New York having lost her vantage ground, by the inAuence of George Clinton, Massachusetts now stood, where from her exertions and her sacrifices, her numbers and her resources, Massachusetts had a right to stand, in the very foreground of national politics.

Hancock was succeeded by Bowdoin, the descendant of an affluent Huguenot who took refuge from religious persecution on the bleak, wild, weather-beaten shore of the province of Maine.

look upon it to be as rapid a stride towards a military nobility as ever was made in so short a time.” John Adams to Gerry : “My countrymen give reputations to individuals that are real tyrannies. No man dare resist or oppose them. No wonder, then, that such reputations introduce chivalry, &c. The cry of gratitude-gratitude is animal magnetism.”

Inheriting an ample fortune, he devoted his leisure to science, was an early and valued correspondent of Franklin, and was elected a fellow of the Royal Society.*

Chosen by his townsmen of Boston to the legislature, he took an active part in urging the plan of union proposed at Albany in seventeen hundred fifty-four. He next filled a seat in the Council, where he continued until seventy-four, leading the opposition of that body to the arbitrary proceedings of Governor Bernard; and thereafter was among the foremost in the revolutionary assemblies, until called to preside over the convention, which formed the constitution of the state in seventy-nine.

Thus mature in counsel, and fitted for executive functions, Bowdoin's long-cherished preference of an efficient union commended him to its highest office in the moment of greatest exigency, and well did he perform his arduous task; for his sense was strong, his decision manly, his views largely prospective.

In April, eighty-five, a town meeting was held at Boston under the auspices of Higginson, in whose measures, influenced by the mechanics of that place, Hancock concurred. At this meeting, a petition was preferred to Congress, to contravene the prohibitions of England; and a circular was addressed to other maritime places, which, after stating the heavy port charges and other duties levied by her, so prejudicial to the carrying-trade of the confederacy, proposed that Congress should be empowered to regulate commerce, in order “ to secure reciprocity ; and to form a national establishment,” to provide for the national debts, and to protect the trade.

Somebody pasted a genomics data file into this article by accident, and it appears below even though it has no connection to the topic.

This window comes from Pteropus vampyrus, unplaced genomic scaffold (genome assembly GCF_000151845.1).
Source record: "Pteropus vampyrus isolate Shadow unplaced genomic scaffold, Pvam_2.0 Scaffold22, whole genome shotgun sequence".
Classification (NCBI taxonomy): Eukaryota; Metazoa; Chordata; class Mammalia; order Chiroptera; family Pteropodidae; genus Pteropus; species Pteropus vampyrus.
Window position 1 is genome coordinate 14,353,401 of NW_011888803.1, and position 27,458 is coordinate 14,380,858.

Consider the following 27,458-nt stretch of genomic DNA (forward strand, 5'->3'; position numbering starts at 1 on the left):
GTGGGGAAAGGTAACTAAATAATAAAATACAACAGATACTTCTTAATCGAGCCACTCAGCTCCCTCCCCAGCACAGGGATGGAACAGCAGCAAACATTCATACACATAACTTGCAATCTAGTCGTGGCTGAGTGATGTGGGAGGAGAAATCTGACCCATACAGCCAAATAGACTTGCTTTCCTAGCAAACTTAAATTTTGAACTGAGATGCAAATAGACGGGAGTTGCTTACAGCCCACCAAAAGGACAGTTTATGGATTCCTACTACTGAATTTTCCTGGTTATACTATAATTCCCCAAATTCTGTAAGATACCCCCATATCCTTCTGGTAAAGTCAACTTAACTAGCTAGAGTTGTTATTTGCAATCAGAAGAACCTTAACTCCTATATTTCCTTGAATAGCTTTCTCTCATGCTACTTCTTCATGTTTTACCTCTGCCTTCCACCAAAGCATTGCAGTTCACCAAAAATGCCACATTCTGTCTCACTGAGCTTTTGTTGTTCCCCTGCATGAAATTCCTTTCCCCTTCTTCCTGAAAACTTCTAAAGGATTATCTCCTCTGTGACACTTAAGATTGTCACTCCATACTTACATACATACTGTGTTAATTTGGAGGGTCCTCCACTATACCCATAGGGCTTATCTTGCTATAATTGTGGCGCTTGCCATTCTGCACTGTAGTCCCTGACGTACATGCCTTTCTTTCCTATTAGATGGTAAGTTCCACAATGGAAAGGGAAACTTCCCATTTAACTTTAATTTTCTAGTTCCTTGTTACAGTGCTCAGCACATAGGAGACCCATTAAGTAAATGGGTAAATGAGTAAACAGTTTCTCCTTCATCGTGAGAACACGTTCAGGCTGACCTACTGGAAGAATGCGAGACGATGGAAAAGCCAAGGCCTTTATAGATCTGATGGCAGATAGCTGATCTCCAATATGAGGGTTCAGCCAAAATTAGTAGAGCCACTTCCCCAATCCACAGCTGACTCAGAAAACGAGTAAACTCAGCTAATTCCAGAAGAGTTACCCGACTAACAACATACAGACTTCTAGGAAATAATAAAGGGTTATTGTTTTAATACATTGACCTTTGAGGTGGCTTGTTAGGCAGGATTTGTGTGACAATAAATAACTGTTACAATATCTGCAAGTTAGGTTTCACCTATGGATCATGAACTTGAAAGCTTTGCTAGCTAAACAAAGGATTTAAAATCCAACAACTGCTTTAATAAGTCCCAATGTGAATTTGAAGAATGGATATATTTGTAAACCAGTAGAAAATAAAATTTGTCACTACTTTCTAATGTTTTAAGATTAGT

Governor Bowdoin, in his first message,t took high ground. John Adams complained, from London, that England treated “the United States as a foreign nation."* Bowdoin admitted the undoubted right of foreign nations to regulate their trade, and asserted that “ the United States have the same right, and can and ought to regulate their trade, on the same principle.” He insisted on their duty to vest the power of regulation in Congress, but did not stop here. “It is of great importance," he proclaimed, " and the happiness of the United States depends upon it, that Congress should be vested with all the powers necessary to preserve the Union, to manage the general concerns of it, and promote its common interest.” With this intent, he proposed a convention whose agreement, when confirmed by the States, would comprehend these powers.

* Address before the Maine Historical Society, by the Hon. Robert J.. Winthrop.

† May 31, 1785.

This message produced its desired effect. The legislature passed a resolution, on the first of July, declaring that the powers of Congress were “not fully adequate to the great purposes they were originally designed to effect," and urging congress to recommend “a convention from all the States, to revise the confederation, and report to congress how far it may be necessary, in their opinion, to alter or enlarge the same, in order to secure and perpetuate the primary objects of the Union.” The governor was requested by the General court, to address a letter on this subject to congress, enclosing, for their approbation, a circular to each of the States.

A short time before, an act had been passed, intended to retaliate the British restrictions; and, the next day, a law was enacted, levying discriminating duties, “ to encourage agriculture, and to promote manufactures,” and imposing an excise duty, and taxes upon luxuries.

The immediate motive to this protective legislation was the recent enactment of Connecticut. Bowdoin ad

* Life of Gerry, i., 483.